Taking a Closer Look at Customers
Checking Out Who Your Customers Are
A fresh look at customers starts with the ones you enjoy seeing – those who regularly purchase goods or services from you. But sometimes, knowing what something is not can be just as important as knowing what it is. You can find out as much about your own business and best customers by observing the other kinds of customers out there – the customers who are difficult, the customers who are gone and the customers whom you never had.
The good customer
Good customers are the ones who bring a smile to your face, the ones you like serving, the ones who appreciate you, the ones who keep you in business. They’re the customers you want to keep coming back time and again. To keep all those good customers happy, however, you may need to know more than the fact that Tom likes Chinese food, Mary has a weakness for chocolates and Harry loves red ties.
The bad customer
‘A bad customer? Isn’t that a contradiction in terms?’ you ask. ‘How can there be such a thing as a bad customer, especially for a customer-orientated company?’ Keep in mind that your initial reaction doesn’t always tell the whole story. Remember that you don’t really define the business that you’re in, your customers do. They place a series of demands on your company and then evaluate how well it performs against those demands.All information details Exipure Reviews
The other guy’s customer
You may think that focusing on customers whom you’ve never had points to another sort of failure on your part, but actually, these people present an opportunity. The fact that you haven’t been able to serve this group gives you a challenge: to find out what your market really thinks is important. Your competitors’ customers are telling you what you’re not. This information is extremely useful, especially when you’re working on the big picture in the early stages of business planning, defining who you are and who you want to serve.More Info About Tamilvilla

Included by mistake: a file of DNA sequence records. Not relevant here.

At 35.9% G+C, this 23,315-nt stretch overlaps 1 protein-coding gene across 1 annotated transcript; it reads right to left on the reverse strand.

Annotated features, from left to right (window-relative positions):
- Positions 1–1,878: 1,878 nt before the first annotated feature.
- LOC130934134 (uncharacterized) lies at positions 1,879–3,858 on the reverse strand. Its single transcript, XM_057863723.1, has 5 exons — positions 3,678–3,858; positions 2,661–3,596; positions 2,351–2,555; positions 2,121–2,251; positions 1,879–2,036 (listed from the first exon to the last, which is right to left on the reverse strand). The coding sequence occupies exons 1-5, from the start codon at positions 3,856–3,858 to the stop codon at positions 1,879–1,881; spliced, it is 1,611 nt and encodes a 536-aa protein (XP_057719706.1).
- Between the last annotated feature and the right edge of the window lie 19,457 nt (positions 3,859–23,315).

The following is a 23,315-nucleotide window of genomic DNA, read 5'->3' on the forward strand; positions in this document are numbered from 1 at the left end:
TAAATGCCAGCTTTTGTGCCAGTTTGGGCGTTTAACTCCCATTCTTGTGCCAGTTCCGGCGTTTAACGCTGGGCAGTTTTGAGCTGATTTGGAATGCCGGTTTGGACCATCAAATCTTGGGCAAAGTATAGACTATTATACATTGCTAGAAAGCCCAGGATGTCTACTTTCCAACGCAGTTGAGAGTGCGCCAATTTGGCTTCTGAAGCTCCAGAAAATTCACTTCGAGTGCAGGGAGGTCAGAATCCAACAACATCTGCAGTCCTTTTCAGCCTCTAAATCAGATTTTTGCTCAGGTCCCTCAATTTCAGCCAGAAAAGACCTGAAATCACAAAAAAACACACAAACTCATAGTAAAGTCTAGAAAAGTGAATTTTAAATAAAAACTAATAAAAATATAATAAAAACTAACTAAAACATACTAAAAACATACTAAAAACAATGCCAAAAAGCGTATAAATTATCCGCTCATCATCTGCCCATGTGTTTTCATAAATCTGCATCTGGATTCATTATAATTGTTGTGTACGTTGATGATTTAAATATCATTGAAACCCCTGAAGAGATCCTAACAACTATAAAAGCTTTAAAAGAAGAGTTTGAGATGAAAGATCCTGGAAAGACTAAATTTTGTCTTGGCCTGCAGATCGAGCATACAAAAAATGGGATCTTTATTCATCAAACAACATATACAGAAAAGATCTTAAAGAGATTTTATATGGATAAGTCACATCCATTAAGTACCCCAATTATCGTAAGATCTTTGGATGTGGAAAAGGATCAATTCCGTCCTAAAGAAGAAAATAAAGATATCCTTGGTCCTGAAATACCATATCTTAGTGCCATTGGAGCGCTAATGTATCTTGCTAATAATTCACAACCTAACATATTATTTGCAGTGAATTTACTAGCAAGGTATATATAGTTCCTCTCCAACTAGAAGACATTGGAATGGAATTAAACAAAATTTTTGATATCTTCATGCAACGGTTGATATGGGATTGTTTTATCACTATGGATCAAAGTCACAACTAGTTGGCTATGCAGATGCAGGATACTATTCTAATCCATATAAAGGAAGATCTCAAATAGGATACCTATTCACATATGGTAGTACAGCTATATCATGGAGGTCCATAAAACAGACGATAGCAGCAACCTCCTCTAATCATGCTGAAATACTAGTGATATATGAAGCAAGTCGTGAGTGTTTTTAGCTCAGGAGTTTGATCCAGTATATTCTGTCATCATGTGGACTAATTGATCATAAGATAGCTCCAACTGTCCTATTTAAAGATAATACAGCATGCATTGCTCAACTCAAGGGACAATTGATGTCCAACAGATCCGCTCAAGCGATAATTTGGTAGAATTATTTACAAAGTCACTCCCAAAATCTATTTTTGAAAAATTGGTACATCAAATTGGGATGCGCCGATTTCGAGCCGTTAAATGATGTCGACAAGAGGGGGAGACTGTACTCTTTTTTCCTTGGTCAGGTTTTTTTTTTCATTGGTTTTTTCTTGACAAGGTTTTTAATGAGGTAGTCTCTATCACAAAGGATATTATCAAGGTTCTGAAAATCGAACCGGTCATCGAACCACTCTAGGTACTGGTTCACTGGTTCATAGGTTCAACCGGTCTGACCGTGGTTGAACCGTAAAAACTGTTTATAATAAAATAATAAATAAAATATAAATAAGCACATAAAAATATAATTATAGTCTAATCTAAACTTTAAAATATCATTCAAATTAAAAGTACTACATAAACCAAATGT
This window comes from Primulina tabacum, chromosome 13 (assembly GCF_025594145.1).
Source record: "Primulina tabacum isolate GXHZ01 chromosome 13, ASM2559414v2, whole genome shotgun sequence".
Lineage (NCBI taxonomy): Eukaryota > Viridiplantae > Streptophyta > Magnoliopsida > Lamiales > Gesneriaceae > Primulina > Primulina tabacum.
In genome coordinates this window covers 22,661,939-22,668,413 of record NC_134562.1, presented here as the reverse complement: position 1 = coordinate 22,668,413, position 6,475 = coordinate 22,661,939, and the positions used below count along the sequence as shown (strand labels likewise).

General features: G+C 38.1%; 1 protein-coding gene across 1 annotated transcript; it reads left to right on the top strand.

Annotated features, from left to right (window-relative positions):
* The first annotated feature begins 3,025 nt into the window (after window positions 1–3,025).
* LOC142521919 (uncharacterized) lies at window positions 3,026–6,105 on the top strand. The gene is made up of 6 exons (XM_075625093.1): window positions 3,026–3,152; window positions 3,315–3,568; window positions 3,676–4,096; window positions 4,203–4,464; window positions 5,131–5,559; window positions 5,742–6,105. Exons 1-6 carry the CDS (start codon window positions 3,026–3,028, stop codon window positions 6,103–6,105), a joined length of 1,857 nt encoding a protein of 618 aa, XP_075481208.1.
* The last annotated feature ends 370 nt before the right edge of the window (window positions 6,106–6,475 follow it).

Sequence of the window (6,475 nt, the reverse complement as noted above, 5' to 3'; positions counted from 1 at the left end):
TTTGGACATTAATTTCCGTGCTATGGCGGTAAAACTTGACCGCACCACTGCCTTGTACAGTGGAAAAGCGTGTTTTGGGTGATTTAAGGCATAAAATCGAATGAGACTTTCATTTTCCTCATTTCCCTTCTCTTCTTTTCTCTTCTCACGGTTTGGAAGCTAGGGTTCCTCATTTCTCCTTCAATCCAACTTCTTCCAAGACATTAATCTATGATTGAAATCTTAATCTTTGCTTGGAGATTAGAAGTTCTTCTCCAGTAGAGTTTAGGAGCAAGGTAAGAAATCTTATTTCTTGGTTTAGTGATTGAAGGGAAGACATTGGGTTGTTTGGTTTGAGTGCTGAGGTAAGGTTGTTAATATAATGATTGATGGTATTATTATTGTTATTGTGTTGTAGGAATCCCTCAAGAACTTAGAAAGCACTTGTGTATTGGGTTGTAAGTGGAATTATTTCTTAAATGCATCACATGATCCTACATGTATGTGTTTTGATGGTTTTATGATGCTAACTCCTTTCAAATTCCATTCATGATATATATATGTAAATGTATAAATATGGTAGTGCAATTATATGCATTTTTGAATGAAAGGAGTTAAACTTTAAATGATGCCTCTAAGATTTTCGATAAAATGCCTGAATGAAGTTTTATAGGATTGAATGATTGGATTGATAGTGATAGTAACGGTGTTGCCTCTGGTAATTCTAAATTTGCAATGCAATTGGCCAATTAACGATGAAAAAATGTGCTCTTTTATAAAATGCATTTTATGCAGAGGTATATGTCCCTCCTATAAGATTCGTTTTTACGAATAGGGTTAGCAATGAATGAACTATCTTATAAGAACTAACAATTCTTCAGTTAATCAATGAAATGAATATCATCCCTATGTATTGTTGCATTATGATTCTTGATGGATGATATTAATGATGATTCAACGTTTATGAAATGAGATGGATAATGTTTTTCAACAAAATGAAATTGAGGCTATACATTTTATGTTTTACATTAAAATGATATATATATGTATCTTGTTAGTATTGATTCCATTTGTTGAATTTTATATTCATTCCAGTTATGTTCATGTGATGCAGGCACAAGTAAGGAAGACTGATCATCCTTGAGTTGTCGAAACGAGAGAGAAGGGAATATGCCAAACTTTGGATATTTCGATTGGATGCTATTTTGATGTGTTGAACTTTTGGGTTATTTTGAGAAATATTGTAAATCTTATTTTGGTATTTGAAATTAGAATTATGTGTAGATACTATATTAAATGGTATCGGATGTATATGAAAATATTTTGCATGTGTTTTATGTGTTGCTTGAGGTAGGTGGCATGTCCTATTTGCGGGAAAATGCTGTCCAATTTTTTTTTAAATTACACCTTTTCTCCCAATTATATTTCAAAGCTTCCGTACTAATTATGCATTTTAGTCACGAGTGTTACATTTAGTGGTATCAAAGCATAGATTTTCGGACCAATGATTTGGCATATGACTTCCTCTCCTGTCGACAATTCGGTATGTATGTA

Discovering Why Your Customers Buy
Perhaps the most difficult – and useful – question that you can answer about your customers is why they buy what they buy. What actually compels them to seek out your products or services in the marketplace? What’s important to them? What are they really looking for?
Motives are needs that have been awakened and activated, so to speak. Motives send people scurrying into the marketplace, searching for products or services that can fulfil a particular need. Motives aren’t always what they seem to be. Here are a few examples:
Discovering why your customers won’t buy again is as valuable as knowing why they buy in the first place. One terrifying statistic is that 98 per cent of complaints never happen. People just don’t get round to making the complaint, or worse still, they can find no one to complain to. You would have to be a hermit never to have experienced something to complain about, but just try finding someone to complain to at 8 p.m. on a Sunday at Paddington Station and you get a fair impression of how the Gobi Desert feels.
Finding Out How Your Customers Make Choices
How do customers make choices in the marketplace? The most important thing to remember is that customers decide to buy things based on their own view of the world – their own perceptions of reality. Few customers buy without thinking. Instead, they bring their perceptions of the world into a decision-making process that (ideally) leads them to purchase your product or service instead of other options.
Realizing that perceptions are reality
Customer perceptions represent the market’s world view and include not only what your customers think of your products and services, but also how they see your company and view your competitors.
As customers turn to the marketplace, they confront a mindboggling array of competing products. Many variables influence your customers as they evaluate their choices: advertising, endorsements, reviews and salesmanship, not to mention their own gut reactions. You need to know how customers respond to all these stimuli if you ultimately want to earn and keep their business.
If you think about your business only in terms of your existing products, for example, you risk losing sight of customer needs that you’ve overlooked – needs that a competitor is no doubt going to satisfy at some point. You also create a short-sighted view of your own strategic choices that can result in missed market opportunities and woefully inadequate business plans.